01 June 2016

Photo Cropping Experiments. . .

One of the 19 figures currently underway whose face turned out rather nicely.  Notice the darker pigment in his eye sockets and on either side of his nose and mouth?

Monkeying around this Wednesday evening with the online photograph editor Pixlr.com, which allows you to achieve many of the same effects as Photoshop Elements, although the names o certain functions differ between the two, which makes the learning curve a bit steep.  In particular, I have brightened and sharpened the photograph of the current works-in-progress here as well as run the auto levels (colors?) adjustment function before finally cropping it in four ways.  

What I intended was to highlight is how, when you apply your fleshtone thinly enough, the pigment will settle in the eye sockets and along the sides of the noses and mouths as it dries, making these areas a bit darker.  Conversely, the cheekbones, noses, and chins will show up a bit lighter (remember the white basecoat?) when the paint is thinner, providing instant shading and highlighting with neither the muss, nor the fuss of the three-shade method that is currently so popular.  You may not care for the my more subtle results, but it works or me.  See what you think.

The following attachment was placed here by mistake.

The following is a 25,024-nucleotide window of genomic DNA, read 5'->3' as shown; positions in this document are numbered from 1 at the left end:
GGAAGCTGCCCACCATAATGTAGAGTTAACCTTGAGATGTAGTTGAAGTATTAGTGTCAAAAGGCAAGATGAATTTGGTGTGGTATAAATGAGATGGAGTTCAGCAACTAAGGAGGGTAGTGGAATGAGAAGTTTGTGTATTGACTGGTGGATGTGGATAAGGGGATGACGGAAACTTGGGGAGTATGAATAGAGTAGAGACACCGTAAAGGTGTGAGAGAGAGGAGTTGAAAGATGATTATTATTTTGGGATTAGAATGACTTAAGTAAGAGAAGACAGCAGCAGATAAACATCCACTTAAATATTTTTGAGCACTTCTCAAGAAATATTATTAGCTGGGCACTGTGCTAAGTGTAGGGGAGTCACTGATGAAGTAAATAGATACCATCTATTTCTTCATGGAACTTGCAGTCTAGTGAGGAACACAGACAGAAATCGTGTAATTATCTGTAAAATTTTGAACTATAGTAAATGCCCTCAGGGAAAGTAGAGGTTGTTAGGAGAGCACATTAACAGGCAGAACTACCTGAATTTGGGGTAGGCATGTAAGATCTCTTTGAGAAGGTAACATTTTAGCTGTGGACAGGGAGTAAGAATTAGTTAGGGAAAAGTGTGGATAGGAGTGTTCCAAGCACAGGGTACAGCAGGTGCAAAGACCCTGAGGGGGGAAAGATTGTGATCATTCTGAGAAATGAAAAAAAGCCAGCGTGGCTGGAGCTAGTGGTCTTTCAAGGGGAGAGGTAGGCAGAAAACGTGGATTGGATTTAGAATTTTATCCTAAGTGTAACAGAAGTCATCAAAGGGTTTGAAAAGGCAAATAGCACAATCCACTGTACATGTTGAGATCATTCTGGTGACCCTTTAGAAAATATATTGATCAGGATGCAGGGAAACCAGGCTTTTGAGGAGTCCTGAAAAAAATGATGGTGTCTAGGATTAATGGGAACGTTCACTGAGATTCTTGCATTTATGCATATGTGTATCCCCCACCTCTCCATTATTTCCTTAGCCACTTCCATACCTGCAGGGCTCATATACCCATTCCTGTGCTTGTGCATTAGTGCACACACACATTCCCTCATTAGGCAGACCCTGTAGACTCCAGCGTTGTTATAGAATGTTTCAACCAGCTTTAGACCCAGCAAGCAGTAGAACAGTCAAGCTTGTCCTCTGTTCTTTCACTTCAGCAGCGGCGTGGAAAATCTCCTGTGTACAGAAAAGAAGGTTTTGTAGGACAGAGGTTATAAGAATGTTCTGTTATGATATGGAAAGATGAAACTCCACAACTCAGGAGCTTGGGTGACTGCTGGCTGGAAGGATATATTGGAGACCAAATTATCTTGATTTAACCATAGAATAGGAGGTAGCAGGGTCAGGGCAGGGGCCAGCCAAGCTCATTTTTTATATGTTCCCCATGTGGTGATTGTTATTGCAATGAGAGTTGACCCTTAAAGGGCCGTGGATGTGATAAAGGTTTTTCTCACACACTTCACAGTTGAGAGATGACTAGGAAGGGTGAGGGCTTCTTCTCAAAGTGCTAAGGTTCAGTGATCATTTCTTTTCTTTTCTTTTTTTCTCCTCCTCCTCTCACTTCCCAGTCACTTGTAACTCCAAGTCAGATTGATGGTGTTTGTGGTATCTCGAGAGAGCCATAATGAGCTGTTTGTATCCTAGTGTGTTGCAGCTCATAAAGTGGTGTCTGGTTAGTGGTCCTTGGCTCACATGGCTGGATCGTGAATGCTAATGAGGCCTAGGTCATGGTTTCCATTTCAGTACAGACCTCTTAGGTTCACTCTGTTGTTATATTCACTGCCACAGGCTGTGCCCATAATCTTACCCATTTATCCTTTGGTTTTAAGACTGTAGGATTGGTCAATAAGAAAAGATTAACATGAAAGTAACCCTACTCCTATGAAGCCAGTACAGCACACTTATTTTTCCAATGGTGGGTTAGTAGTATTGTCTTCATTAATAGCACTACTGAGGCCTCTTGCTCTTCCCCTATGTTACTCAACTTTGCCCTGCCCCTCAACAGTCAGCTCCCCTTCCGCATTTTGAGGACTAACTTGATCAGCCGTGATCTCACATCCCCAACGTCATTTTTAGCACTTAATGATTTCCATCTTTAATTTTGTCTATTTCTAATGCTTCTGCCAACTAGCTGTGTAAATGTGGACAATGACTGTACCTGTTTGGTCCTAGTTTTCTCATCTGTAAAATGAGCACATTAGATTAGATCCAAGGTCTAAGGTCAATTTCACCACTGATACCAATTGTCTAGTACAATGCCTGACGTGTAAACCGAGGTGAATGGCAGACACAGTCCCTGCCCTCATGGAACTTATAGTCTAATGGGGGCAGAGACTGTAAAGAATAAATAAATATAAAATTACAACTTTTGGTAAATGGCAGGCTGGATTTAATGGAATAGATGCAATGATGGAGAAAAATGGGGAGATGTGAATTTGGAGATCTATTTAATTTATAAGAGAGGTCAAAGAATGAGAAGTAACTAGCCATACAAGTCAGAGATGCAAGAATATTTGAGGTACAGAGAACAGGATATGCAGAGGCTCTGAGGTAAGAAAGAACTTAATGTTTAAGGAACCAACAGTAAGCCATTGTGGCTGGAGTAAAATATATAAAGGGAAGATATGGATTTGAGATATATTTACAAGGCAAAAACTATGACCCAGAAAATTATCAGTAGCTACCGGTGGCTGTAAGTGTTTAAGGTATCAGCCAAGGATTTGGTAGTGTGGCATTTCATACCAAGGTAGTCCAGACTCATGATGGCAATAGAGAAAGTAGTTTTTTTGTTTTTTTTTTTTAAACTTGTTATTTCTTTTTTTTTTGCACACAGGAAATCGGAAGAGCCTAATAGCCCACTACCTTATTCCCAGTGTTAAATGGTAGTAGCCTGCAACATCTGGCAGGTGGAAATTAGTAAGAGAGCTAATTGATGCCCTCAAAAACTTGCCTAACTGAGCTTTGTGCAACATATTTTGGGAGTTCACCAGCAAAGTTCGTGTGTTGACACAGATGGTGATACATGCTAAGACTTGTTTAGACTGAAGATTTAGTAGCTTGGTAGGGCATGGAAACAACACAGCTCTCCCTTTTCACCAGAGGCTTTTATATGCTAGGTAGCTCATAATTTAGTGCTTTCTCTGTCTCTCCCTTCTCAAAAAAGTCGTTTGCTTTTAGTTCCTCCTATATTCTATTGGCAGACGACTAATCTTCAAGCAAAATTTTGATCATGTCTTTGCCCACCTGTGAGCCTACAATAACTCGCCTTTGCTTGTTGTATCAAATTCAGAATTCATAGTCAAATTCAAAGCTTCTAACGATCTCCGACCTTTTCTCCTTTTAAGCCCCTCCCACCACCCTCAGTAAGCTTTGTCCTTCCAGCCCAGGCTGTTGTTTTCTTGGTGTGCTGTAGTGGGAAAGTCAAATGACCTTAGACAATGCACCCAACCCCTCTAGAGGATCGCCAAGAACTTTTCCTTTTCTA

-- Stokes


 Here is a close-up of two of the better faces before the completion of mustaches and dressed hair.


Here's a third face on another figure that I am pleased with.  Many of the RSM95 figures exhibit faces that are simply full of wonderful character.  The late Seve Hezzlewood was indeed a master sculptor.


And here is the entire batch of 19 figures once again after sharpening of the raw image and fooling around with a few adjustments and filters in Pixlr's online editor.

2 comments:

Der Alte Fritz said...

I think that you could probably go a little more darker.

Conrad Kinch said...

I think Fritz might have the right of it Stokes. It's the eternal struggle getting enough light on the figure without blowing out the highlights, made all the more difficult by your light and lively painting style. Have you tried photographing them under natural light?

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